once, happening to be looking round his room in his absence,
coming on a poem he had written to her. It was hot stuff--very
hot! If that girl has kept those letters it's my belief we shall
see Freddie following in Lord Stockheath's footsteps."

There was a hush of delighted horror round the table.

"Goo'," said Miss Chester's escort with unction. "You don't say
so, Mr. Judson! It wouldn't half make them look silly if the
Honorable Frederick was sued for breach just now, with the
wedding coming on!"

"There is no danger of that."

It was Joan's voice, and she had spoken with such decision that
she had the ear of the table immediately. All eyes looked in her
direction. Ashe was struck with her expression. Her eyes were
shining as though she were angry; and there was a flush on her
face. A phrase he had used in the train came back to him. She
looked like a princess in disguise.

"What makes you say that, Miss Simpson?" inquired Judson,
annoyed. He had been at pains to make the company's flesh creep,
and it appeared to be Joan's aim to undo his work.

It seemed to Ashe that Joan made an effort of some sort as though
she were pulling herself together and remembering where she was.

"Well," she said, almost lamely, "I don't think it at all likely
that he proposed marriage to this girl."

"You never can tell," said Judson. "My impression is that Freddie
did. It's my belief that there's something on his mind these
days. Before he went to London with his lordship the other day he
was behaving very strange. And since he came back it's my belief
that he has been brooding. And I happen to know he followed the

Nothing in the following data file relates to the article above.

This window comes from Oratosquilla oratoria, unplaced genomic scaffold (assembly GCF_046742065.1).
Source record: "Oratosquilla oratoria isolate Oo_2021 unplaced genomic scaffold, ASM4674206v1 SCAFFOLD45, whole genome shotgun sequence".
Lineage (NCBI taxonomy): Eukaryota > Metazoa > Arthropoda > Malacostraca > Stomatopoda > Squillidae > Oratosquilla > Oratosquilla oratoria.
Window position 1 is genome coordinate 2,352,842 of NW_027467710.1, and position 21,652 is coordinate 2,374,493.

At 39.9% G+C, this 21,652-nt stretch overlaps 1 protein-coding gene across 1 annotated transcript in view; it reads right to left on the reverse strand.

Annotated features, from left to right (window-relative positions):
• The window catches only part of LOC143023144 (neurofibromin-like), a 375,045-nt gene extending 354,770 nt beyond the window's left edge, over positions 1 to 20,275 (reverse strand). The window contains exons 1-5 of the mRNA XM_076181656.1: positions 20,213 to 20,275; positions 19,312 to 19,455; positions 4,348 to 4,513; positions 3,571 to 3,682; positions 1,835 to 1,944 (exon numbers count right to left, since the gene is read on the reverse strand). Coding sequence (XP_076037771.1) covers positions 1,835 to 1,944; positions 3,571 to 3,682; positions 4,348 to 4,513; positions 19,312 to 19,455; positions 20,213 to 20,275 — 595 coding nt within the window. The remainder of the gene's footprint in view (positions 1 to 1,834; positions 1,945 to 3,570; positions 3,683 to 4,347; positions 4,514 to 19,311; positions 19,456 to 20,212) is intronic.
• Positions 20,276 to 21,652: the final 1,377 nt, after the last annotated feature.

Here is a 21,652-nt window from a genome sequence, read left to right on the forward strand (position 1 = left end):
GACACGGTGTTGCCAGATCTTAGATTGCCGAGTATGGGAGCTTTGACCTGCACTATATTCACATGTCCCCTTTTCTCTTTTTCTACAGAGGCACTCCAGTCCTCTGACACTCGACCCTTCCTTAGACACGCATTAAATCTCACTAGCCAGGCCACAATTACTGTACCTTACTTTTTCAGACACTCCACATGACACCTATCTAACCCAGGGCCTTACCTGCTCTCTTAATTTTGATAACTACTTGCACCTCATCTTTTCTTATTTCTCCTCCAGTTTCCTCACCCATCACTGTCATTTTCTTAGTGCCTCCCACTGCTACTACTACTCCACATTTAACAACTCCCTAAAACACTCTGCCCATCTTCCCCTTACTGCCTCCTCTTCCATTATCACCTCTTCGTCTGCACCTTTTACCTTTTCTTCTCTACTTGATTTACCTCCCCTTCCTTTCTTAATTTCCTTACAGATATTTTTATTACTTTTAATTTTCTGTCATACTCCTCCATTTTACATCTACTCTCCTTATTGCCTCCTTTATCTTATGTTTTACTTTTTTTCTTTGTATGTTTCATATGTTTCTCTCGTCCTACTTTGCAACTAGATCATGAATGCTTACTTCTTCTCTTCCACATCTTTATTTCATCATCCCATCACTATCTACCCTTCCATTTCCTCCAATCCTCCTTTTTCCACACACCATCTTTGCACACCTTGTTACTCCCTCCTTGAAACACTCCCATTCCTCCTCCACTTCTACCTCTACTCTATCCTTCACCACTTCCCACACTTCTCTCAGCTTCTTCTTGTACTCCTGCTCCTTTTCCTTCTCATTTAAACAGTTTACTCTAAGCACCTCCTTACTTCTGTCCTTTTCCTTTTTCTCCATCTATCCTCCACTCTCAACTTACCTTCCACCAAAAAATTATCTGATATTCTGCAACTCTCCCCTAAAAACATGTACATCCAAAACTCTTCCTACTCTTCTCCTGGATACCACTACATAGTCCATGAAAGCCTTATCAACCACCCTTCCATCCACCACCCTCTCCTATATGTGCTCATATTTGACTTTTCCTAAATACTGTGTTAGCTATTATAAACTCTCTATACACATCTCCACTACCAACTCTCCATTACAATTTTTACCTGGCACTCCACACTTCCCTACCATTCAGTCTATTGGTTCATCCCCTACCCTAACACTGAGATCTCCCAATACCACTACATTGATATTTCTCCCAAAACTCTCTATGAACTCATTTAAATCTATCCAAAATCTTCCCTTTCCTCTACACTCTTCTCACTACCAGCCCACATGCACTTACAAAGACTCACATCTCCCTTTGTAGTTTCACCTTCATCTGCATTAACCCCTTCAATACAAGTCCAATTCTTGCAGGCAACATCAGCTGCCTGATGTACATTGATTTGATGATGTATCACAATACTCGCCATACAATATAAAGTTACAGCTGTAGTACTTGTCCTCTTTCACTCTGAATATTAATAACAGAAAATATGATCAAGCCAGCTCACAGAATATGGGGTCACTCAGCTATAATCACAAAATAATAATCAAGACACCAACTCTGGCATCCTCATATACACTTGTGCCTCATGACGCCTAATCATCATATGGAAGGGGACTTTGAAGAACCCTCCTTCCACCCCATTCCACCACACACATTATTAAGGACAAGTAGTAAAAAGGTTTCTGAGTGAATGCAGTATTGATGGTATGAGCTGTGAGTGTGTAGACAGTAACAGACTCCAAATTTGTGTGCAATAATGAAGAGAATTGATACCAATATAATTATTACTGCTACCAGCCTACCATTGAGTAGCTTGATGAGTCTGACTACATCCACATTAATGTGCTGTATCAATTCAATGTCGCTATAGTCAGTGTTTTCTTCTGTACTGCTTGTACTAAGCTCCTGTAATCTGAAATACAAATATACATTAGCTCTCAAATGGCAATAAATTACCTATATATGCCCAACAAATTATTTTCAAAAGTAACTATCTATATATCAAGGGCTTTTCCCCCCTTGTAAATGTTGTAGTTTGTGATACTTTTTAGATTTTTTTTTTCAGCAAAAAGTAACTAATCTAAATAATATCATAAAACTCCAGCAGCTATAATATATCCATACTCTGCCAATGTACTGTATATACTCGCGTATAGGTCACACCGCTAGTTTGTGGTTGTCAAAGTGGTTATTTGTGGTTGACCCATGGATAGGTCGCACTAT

affair of Lord Stockheath pretty closely, for he clipped the
clippings out of the paper. I found them myself one day when I
happened to be going through his things."

Beach cleared his throat--his mode of indicating that he was
about to monopolize the conversation.

"And in any case, Miss Simpson," he said solemnly, "with things
come to the pass they have come to, and the juries--drawn from
the lower classes--in the nasty mood they're in, it don't seem
hardly necessary in these affairs for there to have been any
definite promise of marriage. What with all this socialism
rampant, they seem so happy at the idea of being able to do one
of us an injury that they give heavy damages without it. A few
ardent expressions, and that's enough for them. You recollect the
Havant case, and when young Lord Mount Anville was sued? What it
comes to is that anarchy is getting the upper hand, and the lower
classes are getting above themselves. It's all these here cheap
newspapers that does it. They tempt the lower classes to get
above themselves.

"Only this morning I had to speak severe to that young fellow,
James, the footman. He was a good young fellow once and did his
work well, and had a proper respect for people; but now he's gone
all to pieces. And why? Because six months ago he had the